Labor and crossbench senators want changes to JobMaker, arguing too many workers will be excluded from the hiring credit scheme.

Treasurer Josh Frydenberg said on Monday the government’s economic support policies were helping people get back to work and the hiring credit would tackle youth unemployment.
“We recognised by looking at previous recessions in Australia, particularly the ’80s and ’90s, that it took a long time to move people from the unemployment queue and into work and in the 1990s, it took a full 15 years to get those unemployment rates for younger people back to the levels that it was,” he said.
Labor believes the JobMaker scheme is too small to pick up the slack when the JobKeeper program ends in March. The party is concerned that employers still relying on JobKeeper by then will have little choice but to retrench their staff, who in turn will not be immediately eligible for a hiring credit.
Labor, along with key senator Rex Patrick, are also concerned the scheme excludes almost one million older workers. Senator Patrick has signalled he will move amendments to make it more inclusive.
Labor and the Greens have teamed up on two amendments, one to stop employers firing a worker and then rehiring them, and the second to allow the Fair Work Commission to settle disputes.
One Nation leader Pauline Hanson criticised the scheme, saying an employer was better off hiring two part-time workers instead of one full-time worker.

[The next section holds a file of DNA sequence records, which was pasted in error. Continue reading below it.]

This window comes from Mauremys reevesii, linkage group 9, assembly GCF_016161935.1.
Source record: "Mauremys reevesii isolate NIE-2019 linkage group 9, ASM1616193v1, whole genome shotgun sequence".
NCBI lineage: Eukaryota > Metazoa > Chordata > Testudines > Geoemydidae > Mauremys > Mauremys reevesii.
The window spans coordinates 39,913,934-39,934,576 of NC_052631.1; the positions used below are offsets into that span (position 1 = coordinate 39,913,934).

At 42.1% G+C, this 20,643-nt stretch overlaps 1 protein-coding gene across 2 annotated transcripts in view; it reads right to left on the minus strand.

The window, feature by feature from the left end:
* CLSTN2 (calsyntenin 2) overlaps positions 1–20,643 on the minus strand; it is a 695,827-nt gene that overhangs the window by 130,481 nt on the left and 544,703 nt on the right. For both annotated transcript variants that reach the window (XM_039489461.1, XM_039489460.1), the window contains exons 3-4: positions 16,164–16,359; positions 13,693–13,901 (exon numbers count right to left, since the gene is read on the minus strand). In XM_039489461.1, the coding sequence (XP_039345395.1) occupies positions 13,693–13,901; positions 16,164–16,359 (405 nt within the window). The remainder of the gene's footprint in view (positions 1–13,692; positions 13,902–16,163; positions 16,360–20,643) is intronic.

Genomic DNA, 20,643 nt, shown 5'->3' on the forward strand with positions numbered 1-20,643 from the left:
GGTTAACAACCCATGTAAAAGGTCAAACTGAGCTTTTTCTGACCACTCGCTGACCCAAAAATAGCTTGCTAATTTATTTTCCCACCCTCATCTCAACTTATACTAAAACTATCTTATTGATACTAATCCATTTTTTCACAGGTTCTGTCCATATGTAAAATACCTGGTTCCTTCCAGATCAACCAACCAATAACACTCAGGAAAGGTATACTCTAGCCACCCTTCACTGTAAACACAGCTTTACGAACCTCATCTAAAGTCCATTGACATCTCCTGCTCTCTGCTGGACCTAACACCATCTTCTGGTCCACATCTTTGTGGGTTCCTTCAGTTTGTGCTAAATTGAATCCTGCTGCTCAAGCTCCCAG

However, while Labor is mulling a bunch of amendments, it is unlikely to stop the legislation getting passed.
“Labor supports wage subsidies and the plight of young Australians throughout the Morrison Government Recession, however were concerned that this government inflates its announcements, but fails to follow up, just like it inflated the number of jobs the hiring credit will create, which turns out to be just 10 per cent of their promised 450,000,” opposition employment spokesman Brendan O’Connor said.
The Greens will move amendments stopping companies that paid increased dividends or have underpaid workers from qualifying for JobMaker credits.
The Australian Manufacturing Workers Union is warning the JobMaker scheme allows any business to access subsidised workers even if they dont meet the criteria because its turnover and headcount requirements only apply to the entity employing the workers, not the one that uses the labour.
The union argues labour hire outfits with few staff can use the JobMaker credit to hire more staff and then pitch a cheaper labour deal to employers to replace permanent staff.
“The same government that dared Holden to pack up shop and leave has now dared bosses to convert full-time secure jobs into part-time insecure work,” secretary Steve Murphy said.
But Recruitment, Consulting and Staffing Association chief executive Charles Cameron said the union was “simply scaremongering”.
“Now more than ever, flexibility for business especially small and medium enterprises will be the deciding factor in whether, and when, they decide to invest after this economic shock,” he said.